• menu creation and management
  • template support
  • page caching, granular-level module caching, and GZIP page compression
  • debugging mode and error reporting
  • private messaging support
  • mass mailing support
  • Web services support
  • extensiblity

Hardware/software requirements

The installation requirements for Joomla will vary depending on which version you decide on. Please reference the Joomla page for more information.

Videos, screenshots, and other media

Screenshots for Joomla can be found on Softpedia.

A wealth of Joomla-related videos can found at

Access the online demo here.

Entities using Joomla

Examples of entities using Joomla include:

Barnes and Noble, eBay, Exact Software, General Electric, Government of Madrid, Holiday Inn, IKEA, Ingres, Maersk, Objective Interface Systems, State of Wyoming Department of Agriculture, Tesco, The European Union, University of Alabama at Birmingham, US Central Command, US District Court - Oregon

A full directory of Joomla users can be found at the Joomla website at the JoomlaGov website.

Further reading

External links


  1. 1.0 1.1 "Introducing Joomla! 1.0". Open Source Matters, Inc. 15 September 2005. Retrieved 3 April 2012. 
  2. MacLennan, Ian (1 December 2011). "Joomla Platform 11.4 Coding Standards - A Concise Guide". Open Source Matters, Inc. Retrieved 3 April 2012. 
  3. Eddie, Andrew (13 October 2010). "The Case for Better Architecture". Open Source Matters, Inc. Retrieved 3 April 2012. 
  4. "JObservable/1.5". Joomla Documentation. Open Source Matters, Inc. 17 December 2011. Retrieved 3 April 2012. 
  5. Tarr, Andrea (28 December 2011). "New Features in Joomla! 2.5". Open Source Matters, Inc. Retrieved 3 April 2012. 
  6. "Joomla!". Open Source Matters, Inc. Retrieved 3 April 2012. 
  7. Grevet, Alice (1 April 2012). "Leadership Highlights from March 2012". Open Source Matters, Inc. Retrieved 3 April 2012. 
  8. "CMS Technology Web Usage Statistics". BuiltWith. Retrieved 3 April 2012. 
  9. "Usage Statistics and Market Share of Content Management Systems for Websites". W3Techs. Retrieved 3 April 2012. 
  10. "Announcing Launch of New Mambo Foundation". Mambo Foundation, Inc. 11 August 2005. Archived from the original on 24 August 2010. Retrieved 3 April 2012.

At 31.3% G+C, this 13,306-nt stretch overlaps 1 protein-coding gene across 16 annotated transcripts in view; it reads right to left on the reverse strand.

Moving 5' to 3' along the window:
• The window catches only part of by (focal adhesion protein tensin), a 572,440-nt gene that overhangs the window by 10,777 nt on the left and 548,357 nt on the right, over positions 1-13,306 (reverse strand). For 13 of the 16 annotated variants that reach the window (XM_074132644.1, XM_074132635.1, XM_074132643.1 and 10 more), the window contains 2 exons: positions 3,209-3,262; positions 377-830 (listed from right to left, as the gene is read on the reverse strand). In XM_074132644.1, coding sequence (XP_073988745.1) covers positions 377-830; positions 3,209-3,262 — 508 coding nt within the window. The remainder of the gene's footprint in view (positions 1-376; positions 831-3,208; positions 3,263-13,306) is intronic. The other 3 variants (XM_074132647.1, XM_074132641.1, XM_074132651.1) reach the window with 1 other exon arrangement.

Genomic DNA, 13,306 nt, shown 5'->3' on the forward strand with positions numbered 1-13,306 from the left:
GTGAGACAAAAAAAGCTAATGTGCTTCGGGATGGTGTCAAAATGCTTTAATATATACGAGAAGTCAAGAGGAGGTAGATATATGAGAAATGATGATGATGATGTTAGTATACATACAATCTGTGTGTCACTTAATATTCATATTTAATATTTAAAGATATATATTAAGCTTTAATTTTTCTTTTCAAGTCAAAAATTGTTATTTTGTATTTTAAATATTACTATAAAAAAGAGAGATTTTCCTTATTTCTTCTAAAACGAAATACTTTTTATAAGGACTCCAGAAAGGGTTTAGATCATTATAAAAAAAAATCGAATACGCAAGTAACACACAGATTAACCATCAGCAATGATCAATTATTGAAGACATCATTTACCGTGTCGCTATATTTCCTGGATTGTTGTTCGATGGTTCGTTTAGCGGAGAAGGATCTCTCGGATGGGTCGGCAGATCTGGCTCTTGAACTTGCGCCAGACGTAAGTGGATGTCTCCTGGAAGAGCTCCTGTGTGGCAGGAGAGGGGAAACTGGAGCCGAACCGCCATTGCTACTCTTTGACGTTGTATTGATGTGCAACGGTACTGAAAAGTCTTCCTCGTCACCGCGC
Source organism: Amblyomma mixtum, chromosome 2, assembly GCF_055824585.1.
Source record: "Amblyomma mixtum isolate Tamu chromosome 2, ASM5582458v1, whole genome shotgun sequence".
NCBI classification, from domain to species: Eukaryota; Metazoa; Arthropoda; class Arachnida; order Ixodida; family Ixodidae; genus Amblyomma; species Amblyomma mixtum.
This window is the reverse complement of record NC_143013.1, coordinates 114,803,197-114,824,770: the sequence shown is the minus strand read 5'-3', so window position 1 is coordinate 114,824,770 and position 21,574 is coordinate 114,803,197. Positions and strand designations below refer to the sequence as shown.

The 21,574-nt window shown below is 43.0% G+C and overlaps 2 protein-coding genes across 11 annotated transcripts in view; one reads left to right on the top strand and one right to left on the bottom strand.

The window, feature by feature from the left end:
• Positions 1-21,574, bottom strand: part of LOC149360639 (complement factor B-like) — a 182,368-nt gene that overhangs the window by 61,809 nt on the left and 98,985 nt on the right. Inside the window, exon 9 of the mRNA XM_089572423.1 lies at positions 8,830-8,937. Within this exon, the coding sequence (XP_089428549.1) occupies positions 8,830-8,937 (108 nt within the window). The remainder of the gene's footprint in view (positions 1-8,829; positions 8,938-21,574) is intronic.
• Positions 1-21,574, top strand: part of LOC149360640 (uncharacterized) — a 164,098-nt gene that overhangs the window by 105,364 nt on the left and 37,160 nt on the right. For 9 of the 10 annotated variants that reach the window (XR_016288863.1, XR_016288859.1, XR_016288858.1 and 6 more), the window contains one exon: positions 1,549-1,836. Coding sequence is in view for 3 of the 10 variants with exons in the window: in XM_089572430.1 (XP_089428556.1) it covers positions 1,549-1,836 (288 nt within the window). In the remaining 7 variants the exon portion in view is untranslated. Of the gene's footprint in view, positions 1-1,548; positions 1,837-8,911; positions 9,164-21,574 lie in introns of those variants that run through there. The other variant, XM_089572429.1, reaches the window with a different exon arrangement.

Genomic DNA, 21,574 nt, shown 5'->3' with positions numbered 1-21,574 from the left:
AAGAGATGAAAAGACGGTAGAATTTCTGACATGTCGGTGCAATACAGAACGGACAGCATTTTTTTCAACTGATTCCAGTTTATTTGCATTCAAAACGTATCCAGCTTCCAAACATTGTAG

11. Baker, Brad (17 August 2005). "Mambo Open Source Development Team - Letter to the community - Discussion". Open Source Matters, Inc. Retrieved 3 April 2012. 
  12. Eddie, Andrew (17 August 2005). "Mambo Open Source Development Team - Letter to the community". Mambo Communities Pty Ltd. Retrieved 3 April 2012. 
  13. Shreves, Ric (21 August 2005). "The Mambo Open Source Controversy - 20 Questions With Miro". Ric Shreves. Archived from the original on 18 October 2005. Retrieved 3 April 2012. 
  14. "apek" (1 September 2005). "The Mambo Open Source Controversy — 20 Questions With Miro". Open Source Matters, Inc. Retrieved 3 April 2012. 
  15. Moglen, Eben (22 August 2005). "Why I like Open Source Matters (was Why I Like Mambo)". Eben Moglen. Retrieved 3 April 2012. 
  16. Russell, Peter (1 September 2005). "Award-winning Development Team Welcomes New Arrival — Joomla!". Open Source Matters, Inc. Retrieved 3 April 2012. 
  17. "2006 Open Source Content Management System Award Winner Announced". Packt Publishing. 14 November 2006. Retrieved 3 April 2012. 
  18. "Joomla! Wins Best PHP Open Source Content Management System". Packt Publishing. 31 October 2007. Retrieved 3 April 2012. 
  19. Copes, Julian (November 2011). "2011 Open Source Awards Winner news: Open Source CMS". Packt Publishing. Retrieved 3 April 2012. 
  20. "Features Overview". Open Source Matters, Inc. Retrieved 3 April 2012.